Like dogs on chains
The Battle of Britain is one of a long list of
legendary milestones that defined World War
Two, though it’s the only one that played out
exclusively in the air. Between August 8 and
October 31, 1940, the Luftwaffe paid for the
Battle of Britain with the loss of 221 Bf 110s,
either destroyed outright or heavily damaged.
Approximately four hundred of their airmen
were either killed in action, captured, or
seriously injured. German airmen including
Bf 110 and bomber crews claimed 2,169
The RAF experienced Bf 110 crews created
a defensive circle (Abwehrkreis), but this was
not always a strictly defensive manoeuvre.
Bf 110 airmen often used it as a decoy to
attract the attention of the enemy and allow
their bomber colleagues to escape.
However, if a Bf 110 crew had the freedom to
choose the tactical situation, the advantages
of their aircraft could be used with great
success against Spitfires and Hurricanes,
such as concentrated firepower, long range,
better initial acceleration in a dive, better rate
of climb and a higher operational altitude.
But when Bf 110 crews were forced to provide
direct escort to the bombers, they could get
into trouble because of the lower speed of
bombers. If they wished to retain their speed
advantage, the German fighters were forced
to manoeuvre around the bomber formation.
In a way, they were like dogs on a chain.
This was the situation that RAF fighters
observed when defending against the air raid
of September 3, 1940, re-created in artwork
by Piotr Forkasiewicz. The Luftwaffe sent 73
bombers escorted by nearly 500 fighters to
the targets near London. The bombers were
divided into several groups. A formation of
thirty Do 17s from II./KG 2 hit the North Weald
airfield, escorted by Bf 110s from I./ZG 2 and
III./ZG 26 and Bf 109s from JG 26.
On departure, the Germans got into a dogfight
with Hurricanes from No. 17 Sqn RAF and
Czechoslovak No. 310 Sq as well as Spitfires
from No. 19, 54 and 222 Sqn RAF. A total of
five Bf 110s from I./ZG 2 went down. Off the
English coast, I./ZG 26 joined the defence.
One Bf 110 was lost by I./ZG 26 another one by
II./ZG 26 (plus one damaged) and two had to
be written off by III./ZG 26.
Al Deere of No. 54 Sqn RAF was trying to
get into a firing position behind one Bf 110
of ZG 26 when his target was unexpectedly
attacked by Colin Gray in a vertical dive.
To Deere's surprise and considerable
displeasure, the enemy aircraft burst into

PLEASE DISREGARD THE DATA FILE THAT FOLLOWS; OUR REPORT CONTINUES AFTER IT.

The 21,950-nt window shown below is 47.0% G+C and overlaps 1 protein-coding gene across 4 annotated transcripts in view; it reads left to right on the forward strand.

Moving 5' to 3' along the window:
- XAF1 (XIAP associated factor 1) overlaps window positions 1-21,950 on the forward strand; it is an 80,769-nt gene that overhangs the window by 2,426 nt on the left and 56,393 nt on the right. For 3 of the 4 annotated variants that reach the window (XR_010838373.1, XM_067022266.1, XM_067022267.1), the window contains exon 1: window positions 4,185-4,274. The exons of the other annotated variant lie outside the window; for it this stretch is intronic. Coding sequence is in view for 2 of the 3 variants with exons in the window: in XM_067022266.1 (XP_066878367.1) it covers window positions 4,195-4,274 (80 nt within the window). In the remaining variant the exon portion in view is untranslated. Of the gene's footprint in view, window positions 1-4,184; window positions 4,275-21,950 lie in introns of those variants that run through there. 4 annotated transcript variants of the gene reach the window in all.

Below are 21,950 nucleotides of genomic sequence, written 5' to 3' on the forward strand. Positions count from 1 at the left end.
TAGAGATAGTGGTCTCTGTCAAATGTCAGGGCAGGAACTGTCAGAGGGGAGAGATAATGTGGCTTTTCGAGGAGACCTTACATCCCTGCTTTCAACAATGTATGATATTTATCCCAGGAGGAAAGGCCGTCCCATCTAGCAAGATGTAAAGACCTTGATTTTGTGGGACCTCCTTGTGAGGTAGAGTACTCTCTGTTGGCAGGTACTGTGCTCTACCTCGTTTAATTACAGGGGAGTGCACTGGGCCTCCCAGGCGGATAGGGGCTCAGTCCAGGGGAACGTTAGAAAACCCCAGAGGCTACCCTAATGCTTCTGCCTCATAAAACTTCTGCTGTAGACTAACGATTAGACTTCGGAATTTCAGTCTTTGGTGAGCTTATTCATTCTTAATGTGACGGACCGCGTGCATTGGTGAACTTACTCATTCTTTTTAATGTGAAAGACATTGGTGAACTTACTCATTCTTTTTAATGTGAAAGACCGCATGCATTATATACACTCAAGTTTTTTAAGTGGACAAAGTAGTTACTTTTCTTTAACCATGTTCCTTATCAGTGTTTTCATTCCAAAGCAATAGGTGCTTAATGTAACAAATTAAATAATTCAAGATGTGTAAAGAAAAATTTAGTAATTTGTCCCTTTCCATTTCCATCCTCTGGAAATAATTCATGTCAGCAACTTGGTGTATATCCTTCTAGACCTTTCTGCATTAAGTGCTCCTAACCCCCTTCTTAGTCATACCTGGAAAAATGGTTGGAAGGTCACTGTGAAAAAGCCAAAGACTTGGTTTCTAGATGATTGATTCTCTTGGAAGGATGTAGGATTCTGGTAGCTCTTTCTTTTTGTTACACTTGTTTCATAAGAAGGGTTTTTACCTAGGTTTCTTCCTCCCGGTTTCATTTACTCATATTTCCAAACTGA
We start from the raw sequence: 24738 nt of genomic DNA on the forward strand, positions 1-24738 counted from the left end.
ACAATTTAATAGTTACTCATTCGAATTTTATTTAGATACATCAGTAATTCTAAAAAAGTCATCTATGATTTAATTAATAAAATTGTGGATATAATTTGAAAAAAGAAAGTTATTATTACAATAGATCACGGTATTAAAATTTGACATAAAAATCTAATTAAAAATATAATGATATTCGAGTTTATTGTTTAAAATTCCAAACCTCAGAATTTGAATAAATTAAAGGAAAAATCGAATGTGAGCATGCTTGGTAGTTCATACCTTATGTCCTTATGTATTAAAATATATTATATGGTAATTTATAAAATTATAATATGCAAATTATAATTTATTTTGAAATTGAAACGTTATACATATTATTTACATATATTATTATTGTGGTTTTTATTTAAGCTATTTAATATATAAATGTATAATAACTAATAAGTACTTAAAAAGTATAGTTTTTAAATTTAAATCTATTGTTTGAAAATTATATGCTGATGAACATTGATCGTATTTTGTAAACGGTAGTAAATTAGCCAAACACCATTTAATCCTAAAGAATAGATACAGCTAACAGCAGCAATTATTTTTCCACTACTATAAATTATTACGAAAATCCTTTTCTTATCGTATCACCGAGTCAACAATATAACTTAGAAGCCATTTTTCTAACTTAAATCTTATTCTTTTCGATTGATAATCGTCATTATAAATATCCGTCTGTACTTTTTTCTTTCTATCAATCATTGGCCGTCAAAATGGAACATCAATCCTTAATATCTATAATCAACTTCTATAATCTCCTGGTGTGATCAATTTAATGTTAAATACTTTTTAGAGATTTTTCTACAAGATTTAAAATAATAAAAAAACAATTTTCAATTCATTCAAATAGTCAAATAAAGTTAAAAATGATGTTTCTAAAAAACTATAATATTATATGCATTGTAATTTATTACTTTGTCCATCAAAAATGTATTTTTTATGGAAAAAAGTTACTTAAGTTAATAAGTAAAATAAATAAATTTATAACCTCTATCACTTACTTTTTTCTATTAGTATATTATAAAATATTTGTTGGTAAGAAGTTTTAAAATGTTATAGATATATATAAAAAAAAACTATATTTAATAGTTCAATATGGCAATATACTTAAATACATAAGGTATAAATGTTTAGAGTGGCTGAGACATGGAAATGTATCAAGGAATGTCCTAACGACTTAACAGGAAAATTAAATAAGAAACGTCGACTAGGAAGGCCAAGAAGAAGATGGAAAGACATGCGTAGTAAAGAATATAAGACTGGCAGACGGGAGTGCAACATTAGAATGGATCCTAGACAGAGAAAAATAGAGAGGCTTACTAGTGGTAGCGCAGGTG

flames under the fire of his colleague. He had
to admit, however, that Gray had performed
an incredible feat of marksmanship. But to
boost the artillery men's morale the victory
was eventually credited to the AA unit, to the
chagrin of all the airmen.
The Germans lost only one Dornier 17. The
Bf 110s crews scored some 20 victories and,
according to British records, can be credited
with about nine RAF fighters shot down and
seven damaged. Five RAF pilots were killed
and six suffered injuries. Although the Bf 110
were chained to the bombers like dogs, they
Text: Jan Bobek
Illustration: Piotr Forkasiewicz
could bite to death. The machine “3U+GT”,
which is depicted in Piotr’s artwork, belonged
to 9./ZG 26 that emerged successfully from
the battle. Two Spitfires were claimed by
Ofhr. Lugger, one Spitfire and one Hurricane
were claimed by Lt. Sidow while Lt. Grisslich
and Ofw. Hott each shot down a Spitfire. The
crew of the badly damaged “3U+GT” made an
emergency landing at Wissant without injury,
but their machine had to be written off.
How successful was the Bf 110 in the role of
fighter in the Battle of Britain? There are well
documented victories and losses of Spitfire,
Hurricane and Bf 109 units, giving their kill/
loss ratios as 1.7, 1.2 and 1.5 respectively. The
Bf 110 units are a bit enigmatic due to missing
detailed records about their victories. Only
216 aerial victories are documented in detail
between August 8 and October 31, 1940.
However, this figure is based on records of
only three Zerstörergruppen, while details of
four others are completely missing!
However, from the data of the higher
Luftwaffe command, it is known that during
the abovementioned period, Bf 110 and
bomber crews claimed almost 600 victories.
If we accept the estimate that 75 % of this
figure was achieved by Bf 110 airmen, then we
get an unexpected champion of the Battle of
Britain. The kill/loss ratio for the Bf 110 would
be 2! Despite this achievement, the battle
ended with the first German failure since the
beginning of the war.